Empty phage viruses as a method to combat influenza
A group of German researchers has proposed an empty phage capsid with ligands on its surface as a novel technique to treat influenza.
Phage shell docks on and inhibits the influenza virus [credit: Barth van Rossum/FMP].
A new approach reported by researchers aims to increase therapeutic options for suppressing seasonal influenza and avian flu, using empty – and therefore non-infectious – shells of a phage virus.
Current antiviral drugs that combat influenza are only partially effective because they attack the influenza virus after lung cells have been infected. As the World Health Organization (WHO) estimates that flu is responsible for up to 650,000 deaths per year worldwide, it is a goal of researchers to find an effective way to prevent infection in the first place.
According to the researchers, their new development is a chemically modified phage capsid that “stifles” influenza viruses. Published in Nature Nanotechnology, the researchers found that perfectly corresponding binding sites can cause influenza viruses to be enveloped by their phage capsids, preventing them from infecting lung cells further.
The multi-institute research was produced by scientists from the Leibniz-Forschungsinstitut für Molekulare Pharmakologie (FMP), Freie Universität Berlin, Technische Universität Berlin (TU), Humboldt-Universität (HU), the Robert Koch Institute (RKI) and Charité-Universitätsmedizin Berlin.
“Pre-clinical trials show that we are able to render harmless both seasonal influenza viruses and avian flu viruses with our chemically modified phage shell,” explained Professor Christian Hackenberger, Head of the Department Chemical Biology at the FMP and Leibniz Humboldt Professor for Chemical Biology at HU Berlin. “It is a major success that offers entirely new perspectives for the development of innovative antiviral drugs.”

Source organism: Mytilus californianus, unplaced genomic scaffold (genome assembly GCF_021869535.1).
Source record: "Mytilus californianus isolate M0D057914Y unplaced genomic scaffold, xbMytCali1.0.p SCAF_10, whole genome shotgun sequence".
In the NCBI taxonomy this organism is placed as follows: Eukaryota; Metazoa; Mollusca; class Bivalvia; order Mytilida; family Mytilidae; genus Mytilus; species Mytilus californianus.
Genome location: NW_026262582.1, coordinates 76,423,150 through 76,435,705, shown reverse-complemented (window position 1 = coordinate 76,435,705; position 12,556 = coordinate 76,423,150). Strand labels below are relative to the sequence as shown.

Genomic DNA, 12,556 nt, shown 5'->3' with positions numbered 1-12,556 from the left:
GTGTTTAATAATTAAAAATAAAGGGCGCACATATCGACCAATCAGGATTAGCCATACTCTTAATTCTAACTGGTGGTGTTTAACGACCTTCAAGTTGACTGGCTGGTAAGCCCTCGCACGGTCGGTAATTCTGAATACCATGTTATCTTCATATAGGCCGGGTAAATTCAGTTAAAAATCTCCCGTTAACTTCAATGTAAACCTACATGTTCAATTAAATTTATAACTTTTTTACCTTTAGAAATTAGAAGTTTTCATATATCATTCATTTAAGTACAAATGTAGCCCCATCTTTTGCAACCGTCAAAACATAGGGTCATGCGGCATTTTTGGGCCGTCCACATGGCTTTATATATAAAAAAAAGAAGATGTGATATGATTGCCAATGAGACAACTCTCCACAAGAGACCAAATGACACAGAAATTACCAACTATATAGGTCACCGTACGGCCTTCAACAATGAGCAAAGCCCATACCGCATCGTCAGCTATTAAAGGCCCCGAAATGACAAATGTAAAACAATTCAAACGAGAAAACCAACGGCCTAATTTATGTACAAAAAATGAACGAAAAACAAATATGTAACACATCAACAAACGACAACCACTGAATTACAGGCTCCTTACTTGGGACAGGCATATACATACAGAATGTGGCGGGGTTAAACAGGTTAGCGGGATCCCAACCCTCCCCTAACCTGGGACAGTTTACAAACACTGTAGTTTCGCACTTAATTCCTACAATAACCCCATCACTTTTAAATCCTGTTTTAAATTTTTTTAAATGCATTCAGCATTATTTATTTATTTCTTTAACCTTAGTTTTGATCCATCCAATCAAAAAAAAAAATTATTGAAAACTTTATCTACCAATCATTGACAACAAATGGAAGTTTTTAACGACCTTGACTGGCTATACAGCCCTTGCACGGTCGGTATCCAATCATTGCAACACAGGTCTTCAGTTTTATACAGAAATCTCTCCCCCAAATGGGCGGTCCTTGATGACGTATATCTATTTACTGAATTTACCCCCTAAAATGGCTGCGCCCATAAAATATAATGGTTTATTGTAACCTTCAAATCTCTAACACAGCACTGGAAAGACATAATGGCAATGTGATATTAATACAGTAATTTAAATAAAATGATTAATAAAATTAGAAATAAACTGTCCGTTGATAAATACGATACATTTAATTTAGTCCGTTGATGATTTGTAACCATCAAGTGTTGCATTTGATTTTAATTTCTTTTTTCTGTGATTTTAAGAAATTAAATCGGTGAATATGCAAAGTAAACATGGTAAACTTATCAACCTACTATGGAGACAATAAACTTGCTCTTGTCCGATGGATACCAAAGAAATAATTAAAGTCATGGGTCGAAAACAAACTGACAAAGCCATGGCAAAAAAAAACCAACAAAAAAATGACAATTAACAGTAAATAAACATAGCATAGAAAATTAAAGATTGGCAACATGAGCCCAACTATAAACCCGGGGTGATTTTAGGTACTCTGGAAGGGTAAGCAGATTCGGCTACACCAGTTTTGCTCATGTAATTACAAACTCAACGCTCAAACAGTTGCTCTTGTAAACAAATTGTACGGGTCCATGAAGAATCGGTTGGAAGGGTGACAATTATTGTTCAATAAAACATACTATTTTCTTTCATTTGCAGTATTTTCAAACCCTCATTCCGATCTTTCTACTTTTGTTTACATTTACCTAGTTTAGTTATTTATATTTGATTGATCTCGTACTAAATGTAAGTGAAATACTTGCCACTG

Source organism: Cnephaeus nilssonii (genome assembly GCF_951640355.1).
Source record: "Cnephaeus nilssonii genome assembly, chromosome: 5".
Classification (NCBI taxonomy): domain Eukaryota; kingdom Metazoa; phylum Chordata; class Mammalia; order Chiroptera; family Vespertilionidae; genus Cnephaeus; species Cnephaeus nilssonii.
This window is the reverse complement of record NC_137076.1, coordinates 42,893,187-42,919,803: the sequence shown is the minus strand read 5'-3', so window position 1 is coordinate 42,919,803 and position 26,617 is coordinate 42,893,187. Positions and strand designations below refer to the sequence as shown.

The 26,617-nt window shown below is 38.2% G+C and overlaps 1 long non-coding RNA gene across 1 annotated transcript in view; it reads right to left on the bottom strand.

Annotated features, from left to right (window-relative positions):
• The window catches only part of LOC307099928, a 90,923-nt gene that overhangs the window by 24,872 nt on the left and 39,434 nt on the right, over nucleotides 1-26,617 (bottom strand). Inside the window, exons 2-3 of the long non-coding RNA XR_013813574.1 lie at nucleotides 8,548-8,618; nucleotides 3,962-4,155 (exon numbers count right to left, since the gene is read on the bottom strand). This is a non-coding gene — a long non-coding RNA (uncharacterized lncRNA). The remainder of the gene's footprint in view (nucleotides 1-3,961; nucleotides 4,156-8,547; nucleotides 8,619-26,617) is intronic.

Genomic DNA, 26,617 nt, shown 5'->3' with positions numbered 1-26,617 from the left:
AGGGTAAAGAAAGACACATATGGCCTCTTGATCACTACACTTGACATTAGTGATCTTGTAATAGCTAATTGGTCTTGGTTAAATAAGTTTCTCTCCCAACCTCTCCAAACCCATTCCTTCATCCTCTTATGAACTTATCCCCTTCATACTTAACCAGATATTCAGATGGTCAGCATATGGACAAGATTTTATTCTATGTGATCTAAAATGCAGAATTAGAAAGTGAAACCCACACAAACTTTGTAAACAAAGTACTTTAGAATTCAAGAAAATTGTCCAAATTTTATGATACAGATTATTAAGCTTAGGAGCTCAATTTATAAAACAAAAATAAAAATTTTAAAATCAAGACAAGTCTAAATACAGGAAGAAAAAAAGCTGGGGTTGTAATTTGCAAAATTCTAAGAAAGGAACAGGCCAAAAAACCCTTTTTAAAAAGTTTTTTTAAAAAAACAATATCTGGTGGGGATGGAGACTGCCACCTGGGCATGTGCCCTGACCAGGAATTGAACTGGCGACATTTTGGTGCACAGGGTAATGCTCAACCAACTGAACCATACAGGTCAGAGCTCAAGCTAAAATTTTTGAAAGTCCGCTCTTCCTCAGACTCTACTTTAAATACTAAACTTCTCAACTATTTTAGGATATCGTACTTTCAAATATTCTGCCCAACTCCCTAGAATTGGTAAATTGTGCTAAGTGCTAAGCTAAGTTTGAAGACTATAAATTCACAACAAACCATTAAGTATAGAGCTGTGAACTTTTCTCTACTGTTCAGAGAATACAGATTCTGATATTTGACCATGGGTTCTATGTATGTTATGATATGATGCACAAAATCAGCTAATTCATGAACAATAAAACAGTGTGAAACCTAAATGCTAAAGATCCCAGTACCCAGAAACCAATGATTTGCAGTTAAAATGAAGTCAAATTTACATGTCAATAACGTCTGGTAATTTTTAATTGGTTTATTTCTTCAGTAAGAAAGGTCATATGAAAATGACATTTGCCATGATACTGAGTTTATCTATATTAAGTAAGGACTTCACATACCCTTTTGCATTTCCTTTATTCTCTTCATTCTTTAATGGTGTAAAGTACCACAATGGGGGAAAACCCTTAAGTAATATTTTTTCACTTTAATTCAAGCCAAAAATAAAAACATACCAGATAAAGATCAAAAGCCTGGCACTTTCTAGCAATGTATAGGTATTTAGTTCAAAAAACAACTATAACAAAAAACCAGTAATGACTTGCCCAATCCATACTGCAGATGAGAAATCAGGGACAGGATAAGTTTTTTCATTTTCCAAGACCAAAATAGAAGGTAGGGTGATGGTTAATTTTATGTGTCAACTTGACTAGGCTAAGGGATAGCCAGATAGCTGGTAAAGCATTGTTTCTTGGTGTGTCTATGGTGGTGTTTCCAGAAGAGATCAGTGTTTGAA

Designing the capsid
The newly designed inhibitor utilises of a feature that can be seen on all influenza viruses – trivalent receptors on the surface of the virus, referred to as haemagglutinin proteins, that attach to sugar molecules (sialic acids) on the cell surface of lung tissue. During infection, viruses ‘hook’ into their host – in this case, lung cells. According to the researchers, the core principle is that these interactions occur due to multiple bonds, rather than single bonds.
It was this surface structure of flu viruses that inspired the researchers to question whether they could develop an inhibitor that binds to trivalent receptors with a perfect fit, simulating the surface of lung tissue cells.
Now, the researchers have shown that this is possible. Using an intestinal inhabitant harmless to humans named the Q-beta phage, the team developed their capsid. They say that this phage has the ideal surface properties which make it suited to be equipped with ligands – in this case sugar molecules – as ‘bait’. An empty phage shell does the job perfectly.
During infection, viruses ‘hook’ into their host – in this case, lung cells”
“Our multivalent scaffold molecule is not infectious and comprises 180 identical proteins that are spaced out exactly as the trivalent receptors of the haemagglutinin on the surface of the virus,” explained Dr Daniel Lauster, from Freie Universität Berlin. “It therefore has the ideal starting conditions to deceive the influenza virus – or to be more precise, to attach to it with a perfect spatial fit. In other words, we use a phage virus to disable the influenza virus.”
To enable the Q-beta scaffold to fulfil the desired function, the researchers knew it must first be chemically modified. Produced from E. coli bacteria at TU Berlin, Professor Hackenberger’s group at FMP and HU Berlin used synthetic chemistry to attach sugar molecules to the defined positions of the virus shell.